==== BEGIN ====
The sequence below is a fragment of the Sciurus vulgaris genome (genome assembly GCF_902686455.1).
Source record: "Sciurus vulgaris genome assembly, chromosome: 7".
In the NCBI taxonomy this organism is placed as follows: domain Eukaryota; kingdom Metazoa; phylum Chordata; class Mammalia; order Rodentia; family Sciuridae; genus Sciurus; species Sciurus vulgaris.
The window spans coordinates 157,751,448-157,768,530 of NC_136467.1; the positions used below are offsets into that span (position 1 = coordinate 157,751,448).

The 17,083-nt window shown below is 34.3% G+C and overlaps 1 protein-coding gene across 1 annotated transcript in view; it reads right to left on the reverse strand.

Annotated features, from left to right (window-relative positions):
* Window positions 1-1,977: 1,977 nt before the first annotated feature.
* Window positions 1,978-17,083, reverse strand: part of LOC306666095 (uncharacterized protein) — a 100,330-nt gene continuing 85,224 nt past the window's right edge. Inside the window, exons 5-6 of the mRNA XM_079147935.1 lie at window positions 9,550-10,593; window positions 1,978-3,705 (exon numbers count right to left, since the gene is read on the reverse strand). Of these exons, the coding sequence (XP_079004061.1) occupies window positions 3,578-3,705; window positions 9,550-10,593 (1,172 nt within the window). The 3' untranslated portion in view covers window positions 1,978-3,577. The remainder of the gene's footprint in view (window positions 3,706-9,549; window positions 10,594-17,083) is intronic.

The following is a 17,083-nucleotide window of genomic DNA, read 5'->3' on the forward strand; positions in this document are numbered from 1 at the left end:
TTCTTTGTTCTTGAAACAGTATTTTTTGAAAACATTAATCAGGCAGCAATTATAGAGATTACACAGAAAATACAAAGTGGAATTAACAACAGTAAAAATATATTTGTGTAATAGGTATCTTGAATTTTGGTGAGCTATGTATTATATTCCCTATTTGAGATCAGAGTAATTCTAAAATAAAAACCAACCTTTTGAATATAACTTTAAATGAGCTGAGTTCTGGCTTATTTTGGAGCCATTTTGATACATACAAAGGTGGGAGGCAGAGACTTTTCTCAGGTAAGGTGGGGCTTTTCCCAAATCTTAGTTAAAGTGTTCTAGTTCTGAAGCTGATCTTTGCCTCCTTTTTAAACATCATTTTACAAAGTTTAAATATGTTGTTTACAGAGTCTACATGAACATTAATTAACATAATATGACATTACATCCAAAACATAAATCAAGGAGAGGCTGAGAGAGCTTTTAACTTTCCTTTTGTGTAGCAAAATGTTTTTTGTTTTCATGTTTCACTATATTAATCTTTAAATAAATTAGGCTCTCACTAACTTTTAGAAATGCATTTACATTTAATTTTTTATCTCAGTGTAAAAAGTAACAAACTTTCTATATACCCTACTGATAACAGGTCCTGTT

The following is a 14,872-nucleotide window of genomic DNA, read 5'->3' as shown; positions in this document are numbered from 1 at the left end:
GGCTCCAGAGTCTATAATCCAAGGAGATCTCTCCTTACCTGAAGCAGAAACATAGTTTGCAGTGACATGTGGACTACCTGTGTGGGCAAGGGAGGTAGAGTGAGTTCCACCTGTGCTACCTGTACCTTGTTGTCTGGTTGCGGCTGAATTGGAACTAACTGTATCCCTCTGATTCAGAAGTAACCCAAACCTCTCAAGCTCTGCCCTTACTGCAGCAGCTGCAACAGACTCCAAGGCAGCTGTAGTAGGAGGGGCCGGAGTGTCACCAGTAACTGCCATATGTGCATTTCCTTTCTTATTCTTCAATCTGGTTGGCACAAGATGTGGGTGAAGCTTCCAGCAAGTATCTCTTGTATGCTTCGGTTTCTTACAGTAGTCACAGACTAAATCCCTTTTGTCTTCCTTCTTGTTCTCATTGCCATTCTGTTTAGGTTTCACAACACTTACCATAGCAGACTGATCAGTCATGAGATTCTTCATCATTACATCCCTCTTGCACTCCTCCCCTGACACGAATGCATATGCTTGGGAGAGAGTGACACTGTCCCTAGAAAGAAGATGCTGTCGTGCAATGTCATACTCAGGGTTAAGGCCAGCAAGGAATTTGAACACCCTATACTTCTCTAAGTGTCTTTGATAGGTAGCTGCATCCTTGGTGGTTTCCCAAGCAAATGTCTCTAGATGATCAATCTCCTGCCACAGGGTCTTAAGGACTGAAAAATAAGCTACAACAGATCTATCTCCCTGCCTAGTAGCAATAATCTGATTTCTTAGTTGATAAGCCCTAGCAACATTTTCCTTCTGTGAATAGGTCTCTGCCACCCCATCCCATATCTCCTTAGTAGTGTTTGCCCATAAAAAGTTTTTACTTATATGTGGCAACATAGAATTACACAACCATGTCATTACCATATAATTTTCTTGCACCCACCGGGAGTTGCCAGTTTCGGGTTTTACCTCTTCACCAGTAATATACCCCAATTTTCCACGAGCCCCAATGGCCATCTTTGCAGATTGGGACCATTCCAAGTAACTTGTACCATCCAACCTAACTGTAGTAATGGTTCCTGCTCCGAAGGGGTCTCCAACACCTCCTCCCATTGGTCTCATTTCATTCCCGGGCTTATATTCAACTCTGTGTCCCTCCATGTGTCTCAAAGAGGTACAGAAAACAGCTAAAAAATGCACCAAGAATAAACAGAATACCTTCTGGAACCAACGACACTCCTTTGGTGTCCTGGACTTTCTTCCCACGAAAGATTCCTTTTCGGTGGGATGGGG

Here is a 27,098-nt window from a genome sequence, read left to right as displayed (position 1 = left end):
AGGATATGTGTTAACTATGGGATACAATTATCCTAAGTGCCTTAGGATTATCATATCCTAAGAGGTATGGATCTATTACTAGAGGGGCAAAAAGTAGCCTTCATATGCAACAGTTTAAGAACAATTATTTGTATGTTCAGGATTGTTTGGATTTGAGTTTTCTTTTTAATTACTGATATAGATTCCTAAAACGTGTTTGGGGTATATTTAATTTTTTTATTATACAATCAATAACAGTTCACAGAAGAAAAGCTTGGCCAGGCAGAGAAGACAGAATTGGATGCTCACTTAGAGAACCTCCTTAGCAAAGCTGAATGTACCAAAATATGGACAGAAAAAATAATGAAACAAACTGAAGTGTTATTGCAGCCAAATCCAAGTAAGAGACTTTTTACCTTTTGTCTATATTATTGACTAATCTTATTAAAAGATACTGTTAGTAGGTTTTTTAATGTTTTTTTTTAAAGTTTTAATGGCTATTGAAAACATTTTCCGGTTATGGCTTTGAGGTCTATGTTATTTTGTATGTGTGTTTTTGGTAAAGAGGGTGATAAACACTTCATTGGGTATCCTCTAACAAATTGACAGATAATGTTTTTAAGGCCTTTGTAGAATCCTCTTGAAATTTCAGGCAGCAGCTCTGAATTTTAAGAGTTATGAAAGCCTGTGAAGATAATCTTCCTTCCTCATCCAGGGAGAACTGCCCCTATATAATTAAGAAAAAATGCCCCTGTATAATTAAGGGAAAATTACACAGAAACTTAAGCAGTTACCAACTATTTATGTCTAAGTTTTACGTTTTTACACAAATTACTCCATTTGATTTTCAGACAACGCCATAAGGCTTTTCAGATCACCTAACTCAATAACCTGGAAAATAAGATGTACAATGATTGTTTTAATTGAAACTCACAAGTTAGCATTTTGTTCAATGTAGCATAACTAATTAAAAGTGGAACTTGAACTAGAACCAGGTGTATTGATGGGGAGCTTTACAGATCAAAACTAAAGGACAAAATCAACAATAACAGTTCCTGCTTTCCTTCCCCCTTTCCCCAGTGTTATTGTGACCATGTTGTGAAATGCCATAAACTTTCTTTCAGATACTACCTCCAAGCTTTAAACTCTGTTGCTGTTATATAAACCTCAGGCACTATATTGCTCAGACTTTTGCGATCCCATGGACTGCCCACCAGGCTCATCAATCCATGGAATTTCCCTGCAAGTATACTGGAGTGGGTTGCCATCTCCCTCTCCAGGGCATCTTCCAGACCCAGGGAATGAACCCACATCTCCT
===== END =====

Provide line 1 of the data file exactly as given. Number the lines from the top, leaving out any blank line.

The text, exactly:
The sequence below is a fragment of the Sciurus vulgaris genome (genome assembly GCF_902686455.1).